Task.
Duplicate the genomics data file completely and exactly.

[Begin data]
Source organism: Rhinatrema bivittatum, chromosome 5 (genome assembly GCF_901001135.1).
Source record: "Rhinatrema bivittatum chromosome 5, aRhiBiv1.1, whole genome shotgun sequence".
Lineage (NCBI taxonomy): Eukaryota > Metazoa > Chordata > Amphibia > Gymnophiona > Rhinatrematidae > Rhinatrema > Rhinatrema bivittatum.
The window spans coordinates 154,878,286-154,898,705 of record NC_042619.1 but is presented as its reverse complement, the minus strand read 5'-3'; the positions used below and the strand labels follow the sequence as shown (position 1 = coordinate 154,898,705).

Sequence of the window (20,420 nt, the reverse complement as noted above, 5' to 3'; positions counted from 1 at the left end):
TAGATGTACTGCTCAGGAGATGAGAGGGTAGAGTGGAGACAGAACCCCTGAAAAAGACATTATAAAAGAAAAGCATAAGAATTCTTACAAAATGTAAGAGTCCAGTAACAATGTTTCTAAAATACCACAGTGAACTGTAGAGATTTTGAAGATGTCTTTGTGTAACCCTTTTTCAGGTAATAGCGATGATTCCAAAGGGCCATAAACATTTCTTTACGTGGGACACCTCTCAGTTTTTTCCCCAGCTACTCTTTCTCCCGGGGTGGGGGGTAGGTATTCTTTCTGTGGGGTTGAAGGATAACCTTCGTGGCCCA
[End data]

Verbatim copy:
Source organism: Rhinatrema bivittatum, chromosome 5 (genome assembly GCF_901001135.1).
Source record: "Rhinatrema bivittatum chromosome 5, aRhiBiv1.1, whole genome shotgun sequence".
Lineage (NCBI taxonomy): Eukaryota > Metazoa > Chordata > Amphibia > Gymnophiona > Rhinatrematidae > Rhinatrema > Rhinatrema bivittatum.
The window spans coordinates 154,878,286-154,898,705 of record NC_042619.1 but is presented as its reverse complement, the minus strand read 5'-3'; the positions used below and the strand labels follow the sequence as shown (position 1 = coordinate 154,898,705).

Sequence of the window (20,420 nt, the reverse complement as noted above, 5' to 3'; positions counted from 1 at the left end):
TAGATGTACTGCTCAGGAGATGAGAGGGTAGAGTGGAGACAGAACCCCTGAAAAAGACATTATAAAAGAAAAGCATAAGAATTCTTACAAAATGTAAGAGTCCAGTAACAATGTTTCTAAAATACCACAGTGAACTGTAGAGATTTTGAAGATGTCTTTGTGTAACCCTTTTTCAGGTAATAGCGATGATTCCAAAGGGCCATAAACATTTCTTTACGTGGGACACCTCTCAGTTTTTTCCCCAGCTACTCTTTCTCCCGGGGTGGGGGGTAGGTATTCTTTCTGTGGGGTTGAAGGATAACCTTCGTGGCCCA